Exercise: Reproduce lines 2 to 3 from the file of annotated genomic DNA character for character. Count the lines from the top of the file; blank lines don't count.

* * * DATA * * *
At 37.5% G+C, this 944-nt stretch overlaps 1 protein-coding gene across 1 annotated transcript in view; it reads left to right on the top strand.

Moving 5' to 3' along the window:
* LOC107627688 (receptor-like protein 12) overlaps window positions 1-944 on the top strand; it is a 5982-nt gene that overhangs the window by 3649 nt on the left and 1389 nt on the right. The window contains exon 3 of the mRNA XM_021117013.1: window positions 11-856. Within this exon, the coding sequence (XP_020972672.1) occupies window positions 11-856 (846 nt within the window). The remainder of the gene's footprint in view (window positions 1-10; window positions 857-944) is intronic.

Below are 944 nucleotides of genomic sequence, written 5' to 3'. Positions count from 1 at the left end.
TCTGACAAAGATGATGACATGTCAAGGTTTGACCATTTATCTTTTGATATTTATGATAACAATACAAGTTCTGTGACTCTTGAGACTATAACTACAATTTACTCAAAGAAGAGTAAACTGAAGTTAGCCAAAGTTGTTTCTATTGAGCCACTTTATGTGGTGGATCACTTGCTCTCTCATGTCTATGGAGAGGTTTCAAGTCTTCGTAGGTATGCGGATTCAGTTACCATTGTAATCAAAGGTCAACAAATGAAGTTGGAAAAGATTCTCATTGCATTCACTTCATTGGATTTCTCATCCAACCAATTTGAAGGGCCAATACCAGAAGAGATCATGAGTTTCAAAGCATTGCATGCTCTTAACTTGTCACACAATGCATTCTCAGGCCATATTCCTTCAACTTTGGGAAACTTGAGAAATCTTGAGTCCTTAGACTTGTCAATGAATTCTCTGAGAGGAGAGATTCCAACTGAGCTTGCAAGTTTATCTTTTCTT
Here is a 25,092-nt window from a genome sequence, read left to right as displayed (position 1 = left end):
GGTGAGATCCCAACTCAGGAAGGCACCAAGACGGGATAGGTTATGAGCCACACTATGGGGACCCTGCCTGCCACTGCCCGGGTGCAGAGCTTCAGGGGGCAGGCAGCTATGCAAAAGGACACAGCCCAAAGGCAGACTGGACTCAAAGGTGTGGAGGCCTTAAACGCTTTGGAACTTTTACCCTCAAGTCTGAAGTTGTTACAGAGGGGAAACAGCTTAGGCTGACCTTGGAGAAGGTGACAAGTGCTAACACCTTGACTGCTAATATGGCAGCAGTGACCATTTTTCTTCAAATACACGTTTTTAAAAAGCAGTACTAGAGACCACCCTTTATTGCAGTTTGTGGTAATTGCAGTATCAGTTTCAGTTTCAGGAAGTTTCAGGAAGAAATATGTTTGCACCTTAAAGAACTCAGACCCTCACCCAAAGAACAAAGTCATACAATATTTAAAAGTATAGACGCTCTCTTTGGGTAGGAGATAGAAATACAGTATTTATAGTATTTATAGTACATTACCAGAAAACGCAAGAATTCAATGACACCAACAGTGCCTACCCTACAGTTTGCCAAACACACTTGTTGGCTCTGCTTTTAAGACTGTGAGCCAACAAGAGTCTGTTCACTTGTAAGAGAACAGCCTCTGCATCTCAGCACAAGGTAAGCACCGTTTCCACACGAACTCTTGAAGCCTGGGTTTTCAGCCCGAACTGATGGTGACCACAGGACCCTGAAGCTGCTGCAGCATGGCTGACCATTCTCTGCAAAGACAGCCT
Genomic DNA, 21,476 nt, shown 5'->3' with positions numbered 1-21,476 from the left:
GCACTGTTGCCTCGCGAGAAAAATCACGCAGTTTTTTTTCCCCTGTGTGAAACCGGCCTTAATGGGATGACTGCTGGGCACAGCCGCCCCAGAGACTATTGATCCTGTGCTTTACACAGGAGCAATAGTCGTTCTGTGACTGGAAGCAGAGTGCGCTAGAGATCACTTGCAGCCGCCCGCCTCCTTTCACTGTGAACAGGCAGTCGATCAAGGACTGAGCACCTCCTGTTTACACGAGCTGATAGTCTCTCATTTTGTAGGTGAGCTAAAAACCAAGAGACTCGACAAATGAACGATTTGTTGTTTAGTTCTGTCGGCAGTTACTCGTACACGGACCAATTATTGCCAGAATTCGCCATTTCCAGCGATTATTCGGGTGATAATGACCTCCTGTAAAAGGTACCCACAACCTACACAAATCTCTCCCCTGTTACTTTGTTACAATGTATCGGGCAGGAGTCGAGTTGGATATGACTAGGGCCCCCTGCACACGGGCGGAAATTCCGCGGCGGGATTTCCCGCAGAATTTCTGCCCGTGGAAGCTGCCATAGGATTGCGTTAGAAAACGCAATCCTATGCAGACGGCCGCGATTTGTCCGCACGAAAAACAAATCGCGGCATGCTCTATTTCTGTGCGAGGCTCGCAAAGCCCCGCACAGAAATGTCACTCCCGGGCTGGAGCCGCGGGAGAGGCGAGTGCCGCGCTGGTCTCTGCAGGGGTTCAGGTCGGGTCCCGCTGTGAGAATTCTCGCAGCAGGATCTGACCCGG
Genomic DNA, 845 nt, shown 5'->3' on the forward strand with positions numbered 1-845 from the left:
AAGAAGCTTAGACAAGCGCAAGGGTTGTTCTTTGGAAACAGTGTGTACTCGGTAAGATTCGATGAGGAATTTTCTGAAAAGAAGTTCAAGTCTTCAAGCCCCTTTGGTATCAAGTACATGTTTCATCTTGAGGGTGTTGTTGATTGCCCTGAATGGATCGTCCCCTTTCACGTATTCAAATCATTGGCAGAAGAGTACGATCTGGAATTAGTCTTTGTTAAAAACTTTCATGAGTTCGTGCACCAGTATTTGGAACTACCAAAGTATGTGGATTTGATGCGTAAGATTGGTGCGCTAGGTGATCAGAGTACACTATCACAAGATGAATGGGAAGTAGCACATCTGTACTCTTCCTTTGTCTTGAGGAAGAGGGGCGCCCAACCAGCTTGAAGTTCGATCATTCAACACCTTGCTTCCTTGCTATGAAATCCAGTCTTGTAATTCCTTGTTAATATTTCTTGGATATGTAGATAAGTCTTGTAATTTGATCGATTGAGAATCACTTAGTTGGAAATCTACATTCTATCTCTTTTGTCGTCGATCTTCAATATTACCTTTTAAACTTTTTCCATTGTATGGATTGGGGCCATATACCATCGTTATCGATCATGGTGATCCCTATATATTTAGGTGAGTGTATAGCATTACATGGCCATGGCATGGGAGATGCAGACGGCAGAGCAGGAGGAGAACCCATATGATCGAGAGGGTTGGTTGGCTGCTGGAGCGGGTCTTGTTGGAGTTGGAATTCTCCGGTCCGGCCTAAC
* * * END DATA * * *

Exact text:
Moving 5' to 3' along the window:
* LOC107627688 (receptor-like protein 12) overlaps window positions 1-944 on the top strand; it is a 5982-nt gene that overhangs the window by 3649 nt on the left and 1389 nt on the right. The window contains exon 3 of the mRNA XM_021117013.1: window positions 11-856. Within this exon, the coding sequence (XP_020972672.1) occupies window positions 11-856 (846 nt within the window). The remainder of the gene's footprint in view (window positions 1-10; window positions 857-944) is intronic.